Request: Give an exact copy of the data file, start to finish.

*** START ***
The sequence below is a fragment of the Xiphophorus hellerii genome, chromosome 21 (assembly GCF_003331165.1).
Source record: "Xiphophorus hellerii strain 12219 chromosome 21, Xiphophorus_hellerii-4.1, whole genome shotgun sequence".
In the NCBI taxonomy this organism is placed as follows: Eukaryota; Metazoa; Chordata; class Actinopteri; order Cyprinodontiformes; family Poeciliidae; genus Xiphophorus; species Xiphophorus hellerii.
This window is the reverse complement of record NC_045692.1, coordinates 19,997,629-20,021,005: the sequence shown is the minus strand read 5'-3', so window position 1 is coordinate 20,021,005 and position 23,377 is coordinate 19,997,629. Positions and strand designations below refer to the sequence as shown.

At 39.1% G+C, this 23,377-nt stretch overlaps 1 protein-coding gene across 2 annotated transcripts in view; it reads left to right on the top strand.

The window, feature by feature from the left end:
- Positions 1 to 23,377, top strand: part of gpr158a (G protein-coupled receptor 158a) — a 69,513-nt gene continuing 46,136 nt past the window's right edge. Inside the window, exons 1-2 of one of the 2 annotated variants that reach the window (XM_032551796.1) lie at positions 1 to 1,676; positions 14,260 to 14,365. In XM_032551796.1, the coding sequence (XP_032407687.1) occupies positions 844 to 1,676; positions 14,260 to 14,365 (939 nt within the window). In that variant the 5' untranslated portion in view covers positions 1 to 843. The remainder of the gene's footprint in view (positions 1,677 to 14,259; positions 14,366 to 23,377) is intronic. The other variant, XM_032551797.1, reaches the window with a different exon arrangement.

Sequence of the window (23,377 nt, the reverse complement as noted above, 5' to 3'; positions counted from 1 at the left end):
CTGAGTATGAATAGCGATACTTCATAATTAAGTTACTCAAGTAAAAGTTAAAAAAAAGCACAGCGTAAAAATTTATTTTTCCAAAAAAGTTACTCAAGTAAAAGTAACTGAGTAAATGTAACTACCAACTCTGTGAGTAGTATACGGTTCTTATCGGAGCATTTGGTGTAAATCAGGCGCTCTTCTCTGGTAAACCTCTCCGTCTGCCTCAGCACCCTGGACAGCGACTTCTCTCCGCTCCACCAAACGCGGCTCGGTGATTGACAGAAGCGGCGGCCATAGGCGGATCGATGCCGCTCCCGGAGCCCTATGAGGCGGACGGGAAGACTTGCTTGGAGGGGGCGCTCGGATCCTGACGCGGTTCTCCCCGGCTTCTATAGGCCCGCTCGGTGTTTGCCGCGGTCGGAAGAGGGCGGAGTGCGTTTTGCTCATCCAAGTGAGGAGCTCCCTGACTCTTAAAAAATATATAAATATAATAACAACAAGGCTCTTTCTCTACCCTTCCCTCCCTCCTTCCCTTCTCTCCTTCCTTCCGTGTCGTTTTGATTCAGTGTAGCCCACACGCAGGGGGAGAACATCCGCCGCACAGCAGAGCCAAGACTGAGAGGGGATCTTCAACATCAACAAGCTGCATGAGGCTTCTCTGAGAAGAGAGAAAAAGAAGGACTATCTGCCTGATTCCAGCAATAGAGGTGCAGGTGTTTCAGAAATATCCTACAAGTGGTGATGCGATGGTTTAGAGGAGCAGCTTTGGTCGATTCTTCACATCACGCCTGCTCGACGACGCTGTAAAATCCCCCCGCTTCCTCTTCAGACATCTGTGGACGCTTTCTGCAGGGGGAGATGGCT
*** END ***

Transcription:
The sequence below is a fragment of the Xiphophorus hellerii genome, chromosome 21 (assembly GCF_003331165.1).
Source record: "Xiphophorus hellerii strain 12219 chromosome 21, Xiphophorus_hellerii-4.1, whole genome shotgun sequence".
In the NCBI taxonomy this organism is placed as follows: Eukaryota; Metazoa; Chordata; class Actinopteri; order Cyprinodontiformes; family Poeciliidae; genus Xiphophorus; species Xiphophorus hellerii.
This window is the reverse complement of record NC_045692.1, coordinates 19,997,629-20,021,005: the sequence shown is the minus strand read 5'-3', so window position 1 is coordinate 20,021,005 and position 23,377 is coordinate 19,997,629. Positions and strand designations below refer to the sequence as shown.

At 39.1% G+C, this 23,377-nt stretch overlaps 1 protein-coding gene across 2 annotated transcripts in view; it reads left to right on the top strand.

The window, feature by feature from the left end:
- Positions 1 to 23,377, top strand: part of gpr158a (G protein-coupled receptor 158a) — a 69,513-nt gene continuing 46,136 nt past the window's right edge. Inside the window, exons 1-2 of one of the 2 annotated variants that reach the window (XM_032551796.1) lie at positions 1 to 1,676; positions 14,260 to 14,365. In XM_032551796.1, the coding sequence (XP_032407687.1) occupies positions 844 to 1,676; positions 14,260 to 14,365 (939 nt within the window). In that variant the 5' untranslated portion in view covers positions 1 to 843. The remainder of the gene's footprint in view (positions 1,677 to 14,259; positions 14,366 to 23,377) is intronic. The other variant, XM_032551797.1, reaches the window with a different exon arrangement.

Sequence of the window (23,377 nt, the reverse complement as noted above, 5' to 3'; positions counted from 1 at the left end):
CTGAGTATGAATAGCGATACTTCATAATTAAGTTACTCAAGTAAAAGTTAAAAAAAAGCACAGCGTAAAAATTTATTTTTCCAAAAAAGTTACTCAAGTAAAAGTAACTGAGTAAATGTAACTACCAACTCTGTGAGTAGTATACGGTTCTTATCGGAGCATTTGGTGTAAATCAGGCGCTCTTCTCTGGTAAACCTCTCCGTCTGCCTCAGCACCCTGGACAGCGACTTCTCTCCGCTCCACCAAACGCGGCTCGGTGATTGACAGAAGCGGCGGCCATAGGCGGATCGATGCCGCTCCCGGAGCCCTATGAGGCGGACGGGAAGACTTGCTTGGAGGGGGCGCTCGGATCCTGACGCGGTTCTCCCCGGCTTCTATAGGCCCGCTCGGTGTTTGCCGCGGTCGGAAGAGGGCGGAGTGCGTTTTGCTCATCCAAGTGAGGAGCTCCCTGACTCTTAAAAAATATATAAATATAATAACAACAAGGCTCTTTCTCTACCCTTCCCTCCCTCCTTCCCTTCTCTCCTTCCTTCCGTGTCGTTTTGATTCAGTGTAGCCCACACGCAGGGGGAGAACATCCGCCGCACAGCAGAGCCAAGACTGAGAGGGGATCTTCAACATCAACAAGCTGCATGAGGCTTCTCTGAGAAGAGAGAAAAAGAAGGACTATCTGCCTGATTCCAGCAATAGAGGTGCAGGTGTTTCAGAAATATCCTACAAGTGGTGATGCGATGGTTTAGAGGAGCAGCTTTGGTCGATTCTTCACATCACGCCTGCTCGACGACGCTGTAAAATCCCCCCGCTTCCTCTTCAGACATCTGTGGACGCTTTCTGCAGGGGGAGATGGCT